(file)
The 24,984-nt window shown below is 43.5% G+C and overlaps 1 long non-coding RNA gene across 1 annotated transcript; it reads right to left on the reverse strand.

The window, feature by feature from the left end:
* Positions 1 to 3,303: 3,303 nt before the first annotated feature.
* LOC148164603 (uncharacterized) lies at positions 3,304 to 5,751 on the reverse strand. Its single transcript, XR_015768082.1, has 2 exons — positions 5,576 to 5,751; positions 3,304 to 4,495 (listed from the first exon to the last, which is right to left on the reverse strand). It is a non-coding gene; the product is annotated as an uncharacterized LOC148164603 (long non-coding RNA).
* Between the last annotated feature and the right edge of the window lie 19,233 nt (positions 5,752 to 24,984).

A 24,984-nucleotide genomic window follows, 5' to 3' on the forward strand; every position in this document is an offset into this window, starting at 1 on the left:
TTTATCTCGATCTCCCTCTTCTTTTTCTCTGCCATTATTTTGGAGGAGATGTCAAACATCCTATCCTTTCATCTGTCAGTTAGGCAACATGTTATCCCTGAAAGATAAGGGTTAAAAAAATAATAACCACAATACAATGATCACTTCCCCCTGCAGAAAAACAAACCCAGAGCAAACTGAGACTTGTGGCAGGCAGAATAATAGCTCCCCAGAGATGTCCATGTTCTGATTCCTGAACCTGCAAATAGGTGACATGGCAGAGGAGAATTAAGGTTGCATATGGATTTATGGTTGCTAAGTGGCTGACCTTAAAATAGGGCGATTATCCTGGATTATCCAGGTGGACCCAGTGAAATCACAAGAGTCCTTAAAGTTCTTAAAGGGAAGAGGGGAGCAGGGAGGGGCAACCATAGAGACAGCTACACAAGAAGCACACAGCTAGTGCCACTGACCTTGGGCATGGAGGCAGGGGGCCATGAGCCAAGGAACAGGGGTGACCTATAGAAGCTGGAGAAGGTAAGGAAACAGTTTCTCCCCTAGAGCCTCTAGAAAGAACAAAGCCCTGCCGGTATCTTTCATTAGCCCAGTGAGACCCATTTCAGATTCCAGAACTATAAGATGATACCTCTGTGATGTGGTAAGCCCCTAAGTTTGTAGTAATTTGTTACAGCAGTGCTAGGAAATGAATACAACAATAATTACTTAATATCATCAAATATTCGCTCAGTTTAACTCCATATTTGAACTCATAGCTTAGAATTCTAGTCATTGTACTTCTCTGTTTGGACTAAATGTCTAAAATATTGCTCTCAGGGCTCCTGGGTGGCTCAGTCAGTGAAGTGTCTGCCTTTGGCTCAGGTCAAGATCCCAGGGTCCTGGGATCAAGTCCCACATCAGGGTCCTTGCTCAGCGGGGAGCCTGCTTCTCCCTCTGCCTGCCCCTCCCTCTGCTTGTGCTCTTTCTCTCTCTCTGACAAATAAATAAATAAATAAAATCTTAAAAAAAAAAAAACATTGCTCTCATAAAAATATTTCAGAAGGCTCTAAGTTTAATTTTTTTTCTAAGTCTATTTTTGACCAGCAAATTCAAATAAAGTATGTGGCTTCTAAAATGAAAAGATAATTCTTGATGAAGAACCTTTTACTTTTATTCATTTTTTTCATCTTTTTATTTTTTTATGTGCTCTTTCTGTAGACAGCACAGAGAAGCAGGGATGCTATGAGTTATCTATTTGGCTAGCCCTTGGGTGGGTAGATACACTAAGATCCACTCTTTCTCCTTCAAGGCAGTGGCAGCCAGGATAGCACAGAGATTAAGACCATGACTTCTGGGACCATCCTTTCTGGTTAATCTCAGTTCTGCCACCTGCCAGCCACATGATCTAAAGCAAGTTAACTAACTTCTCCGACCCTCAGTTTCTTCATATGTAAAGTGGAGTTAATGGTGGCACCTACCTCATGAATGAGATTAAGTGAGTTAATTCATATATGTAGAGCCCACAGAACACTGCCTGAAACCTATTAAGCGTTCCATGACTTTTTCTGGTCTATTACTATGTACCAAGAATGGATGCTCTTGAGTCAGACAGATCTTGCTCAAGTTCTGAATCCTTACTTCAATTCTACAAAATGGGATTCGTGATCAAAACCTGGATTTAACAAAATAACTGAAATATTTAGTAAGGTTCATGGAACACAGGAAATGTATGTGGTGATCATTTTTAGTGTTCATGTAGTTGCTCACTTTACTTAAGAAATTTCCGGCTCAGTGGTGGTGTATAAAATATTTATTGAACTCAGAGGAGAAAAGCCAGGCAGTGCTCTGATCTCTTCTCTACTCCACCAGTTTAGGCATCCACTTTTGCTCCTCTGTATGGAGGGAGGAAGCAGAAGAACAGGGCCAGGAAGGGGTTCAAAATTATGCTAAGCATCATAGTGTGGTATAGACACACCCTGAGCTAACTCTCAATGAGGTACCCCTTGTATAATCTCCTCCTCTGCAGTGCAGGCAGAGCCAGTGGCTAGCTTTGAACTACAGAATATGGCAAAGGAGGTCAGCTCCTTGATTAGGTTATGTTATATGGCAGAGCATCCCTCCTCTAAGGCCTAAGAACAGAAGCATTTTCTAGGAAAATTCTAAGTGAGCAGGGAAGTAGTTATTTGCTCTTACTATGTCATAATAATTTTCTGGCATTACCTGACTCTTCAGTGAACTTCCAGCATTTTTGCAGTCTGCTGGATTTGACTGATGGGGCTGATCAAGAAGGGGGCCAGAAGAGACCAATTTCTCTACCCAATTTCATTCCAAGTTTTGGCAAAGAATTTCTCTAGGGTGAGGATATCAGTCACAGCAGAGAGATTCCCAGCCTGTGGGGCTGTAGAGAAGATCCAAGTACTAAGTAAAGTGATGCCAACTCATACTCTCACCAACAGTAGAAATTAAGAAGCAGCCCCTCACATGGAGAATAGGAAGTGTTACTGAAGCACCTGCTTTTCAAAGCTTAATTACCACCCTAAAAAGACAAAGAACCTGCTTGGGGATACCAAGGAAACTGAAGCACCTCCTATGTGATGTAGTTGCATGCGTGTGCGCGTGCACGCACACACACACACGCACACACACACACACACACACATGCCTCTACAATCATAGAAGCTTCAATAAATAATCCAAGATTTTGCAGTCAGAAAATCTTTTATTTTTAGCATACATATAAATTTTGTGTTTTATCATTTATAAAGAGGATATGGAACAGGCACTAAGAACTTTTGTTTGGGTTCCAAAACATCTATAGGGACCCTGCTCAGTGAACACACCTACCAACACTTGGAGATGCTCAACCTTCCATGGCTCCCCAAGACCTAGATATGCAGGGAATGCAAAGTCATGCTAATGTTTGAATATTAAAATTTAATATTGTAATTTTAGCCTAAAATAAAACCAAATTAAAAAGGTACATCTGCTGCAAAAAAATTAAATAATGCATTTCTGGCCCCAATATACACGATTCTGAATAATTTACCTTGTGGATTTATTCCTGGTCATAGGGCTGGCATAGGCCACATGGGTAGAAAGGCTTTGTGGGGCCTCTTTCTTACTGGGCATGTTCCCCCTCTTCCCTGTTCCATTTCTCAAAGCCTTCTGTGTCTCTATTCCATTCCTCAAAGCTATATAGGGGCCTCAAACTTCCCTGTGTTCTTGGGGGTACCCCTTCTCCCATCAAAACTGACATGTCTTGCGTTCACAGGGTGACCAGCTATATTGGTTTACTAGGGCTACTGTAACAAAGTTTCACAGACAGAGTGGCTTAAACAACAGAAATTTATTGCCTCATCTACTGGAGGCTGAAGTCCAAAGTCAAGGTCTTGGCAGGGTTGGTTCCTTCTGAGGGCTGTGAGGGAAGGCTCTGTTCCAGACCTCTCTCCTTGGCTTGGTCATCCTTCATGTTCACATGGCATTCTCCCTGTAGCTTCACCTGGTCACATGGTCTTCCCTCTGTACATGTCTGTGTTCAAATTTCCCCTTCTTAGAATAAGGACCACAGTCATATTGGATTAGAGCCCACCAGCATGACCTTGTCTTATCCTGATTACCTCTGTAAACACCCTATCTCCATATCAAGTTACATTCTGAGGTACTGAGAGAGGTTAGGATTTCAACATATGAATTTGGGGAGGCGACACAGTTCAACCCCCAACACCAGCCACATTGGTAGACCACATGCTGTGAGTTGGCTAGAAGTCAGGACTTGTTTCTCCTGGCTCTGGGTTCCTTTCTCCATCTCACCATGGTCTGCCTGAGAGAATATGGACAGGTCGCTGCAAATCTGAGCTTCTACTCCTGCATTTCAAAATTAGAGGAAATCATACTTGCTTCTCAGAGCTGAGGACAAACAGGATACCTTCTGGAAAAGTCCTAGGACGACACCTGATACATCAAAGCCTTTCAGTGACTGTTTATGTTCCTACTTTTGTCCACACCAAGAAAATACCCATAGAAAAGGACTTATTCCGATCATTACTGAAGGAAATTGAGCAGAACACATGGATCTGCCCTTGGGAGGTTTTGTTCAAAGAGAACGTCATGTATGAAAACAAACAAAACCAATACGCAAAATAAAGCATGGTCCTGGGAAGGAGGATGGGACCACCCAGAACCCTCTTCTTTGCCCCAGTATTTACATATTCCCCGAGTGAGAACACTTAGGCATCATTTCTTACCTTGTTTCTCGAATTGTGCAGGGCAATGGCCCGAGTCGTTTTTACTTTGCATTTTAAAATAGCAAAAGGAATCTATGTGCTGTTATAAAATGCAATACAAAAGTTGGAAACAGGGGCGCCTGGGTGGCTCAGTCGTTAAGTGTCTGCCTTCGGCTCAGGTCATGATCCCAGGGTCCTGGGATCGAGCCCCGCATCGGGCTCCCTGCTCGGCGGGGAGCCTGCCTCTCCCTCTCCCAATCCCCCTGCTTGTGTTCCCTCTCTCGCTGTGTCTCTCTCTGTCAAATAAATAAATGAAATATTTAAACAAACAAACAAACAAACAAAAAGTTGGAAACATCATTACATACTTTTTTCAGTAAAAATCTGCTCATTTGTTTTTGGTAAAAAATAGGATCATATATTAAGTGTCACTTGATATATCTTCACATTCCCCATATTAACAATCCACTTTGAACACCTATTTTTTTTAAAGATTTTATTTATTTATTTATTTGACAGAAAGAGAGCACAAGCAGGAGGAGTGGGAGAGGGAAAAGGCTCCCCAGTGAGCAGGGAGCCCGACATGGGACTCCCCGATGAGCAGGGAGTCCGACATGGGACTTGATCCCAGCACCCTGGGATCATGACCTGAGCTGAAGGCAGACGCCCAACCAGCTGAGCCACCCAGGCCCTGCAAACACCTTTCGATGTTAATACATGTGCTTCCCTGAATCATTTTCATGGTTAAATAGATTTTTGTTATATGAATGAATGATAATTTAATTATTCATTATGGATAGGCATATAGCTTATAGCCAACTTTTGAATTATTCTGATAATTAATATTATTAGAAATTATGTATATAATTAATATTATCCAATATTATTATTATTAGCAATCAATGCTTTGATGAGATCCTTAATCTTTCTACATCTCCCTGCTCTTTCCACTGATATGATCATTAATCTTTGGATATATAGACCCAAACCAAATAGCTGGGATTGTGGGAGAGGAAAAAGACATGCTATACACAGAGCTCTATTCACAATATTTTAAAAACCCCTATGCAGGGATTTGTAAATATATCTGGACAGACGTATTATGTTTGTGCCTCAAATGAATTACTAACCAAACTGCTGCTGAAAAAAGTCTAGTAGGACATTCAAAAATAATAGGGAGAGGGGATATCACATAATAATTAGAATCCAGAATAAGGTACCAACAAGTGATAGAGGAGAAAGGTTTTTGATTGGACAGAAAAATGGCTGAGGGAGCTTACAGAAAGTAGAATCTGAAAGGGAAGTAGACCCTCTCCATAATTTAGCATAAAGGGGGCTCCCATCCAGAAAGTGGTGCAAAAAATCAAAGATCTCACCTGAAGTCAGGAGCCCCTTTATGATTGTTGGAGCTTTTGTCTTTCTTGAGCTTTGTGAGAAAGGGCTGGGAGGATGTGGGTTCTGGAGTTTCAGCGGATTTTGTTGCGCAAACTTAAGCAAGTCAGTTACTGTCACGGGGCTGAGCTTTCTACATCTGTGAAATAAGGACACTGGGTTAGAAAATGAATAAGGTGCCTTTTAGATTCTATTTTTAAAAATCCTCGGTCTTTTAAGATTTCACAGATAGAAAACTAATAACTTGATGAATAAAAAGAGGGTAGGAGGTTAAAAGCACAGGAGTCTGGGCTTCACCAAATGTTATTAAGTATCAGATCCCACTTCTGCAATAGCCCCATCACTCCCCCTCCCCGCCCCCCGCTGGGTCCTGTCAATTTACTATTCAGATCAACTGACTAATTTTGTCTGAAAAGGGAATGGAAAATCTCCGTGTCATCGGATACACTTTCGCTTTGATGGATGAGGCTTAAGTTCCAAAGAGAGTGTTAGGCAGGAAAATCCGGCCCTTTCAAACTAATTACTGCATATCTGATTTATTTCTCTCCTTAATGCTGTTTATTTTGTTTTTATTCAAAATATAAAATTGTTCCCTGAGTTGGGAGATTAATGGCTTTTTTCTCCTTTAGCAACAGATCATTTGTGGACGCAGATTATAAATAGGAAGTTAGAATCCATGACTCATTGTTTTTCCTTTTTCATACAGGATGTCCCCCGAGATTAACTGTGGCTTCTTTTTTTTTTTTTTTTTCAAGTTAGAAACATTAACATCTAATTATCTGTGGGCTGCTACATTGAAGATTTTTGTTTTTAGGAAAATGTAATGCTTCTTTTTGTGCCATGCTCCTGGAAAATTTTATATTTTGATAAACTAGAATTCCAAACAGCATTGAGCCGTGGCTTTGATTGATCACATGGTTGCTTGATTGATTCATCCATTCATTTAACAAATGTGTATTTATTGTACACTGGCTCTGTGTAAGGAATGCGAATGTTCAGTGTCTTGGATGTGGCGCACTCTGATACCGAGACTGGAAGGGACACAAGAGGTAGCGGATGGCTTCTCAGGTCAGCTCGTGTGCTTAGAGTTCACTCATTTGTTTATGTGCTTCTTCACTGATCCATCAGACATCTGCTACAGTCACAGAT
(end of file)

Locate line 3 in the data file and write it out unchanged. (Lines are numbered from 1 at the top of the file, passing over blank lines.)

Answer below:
* Positions 1 to 3,303: 3,303 nt before the first annotated feature.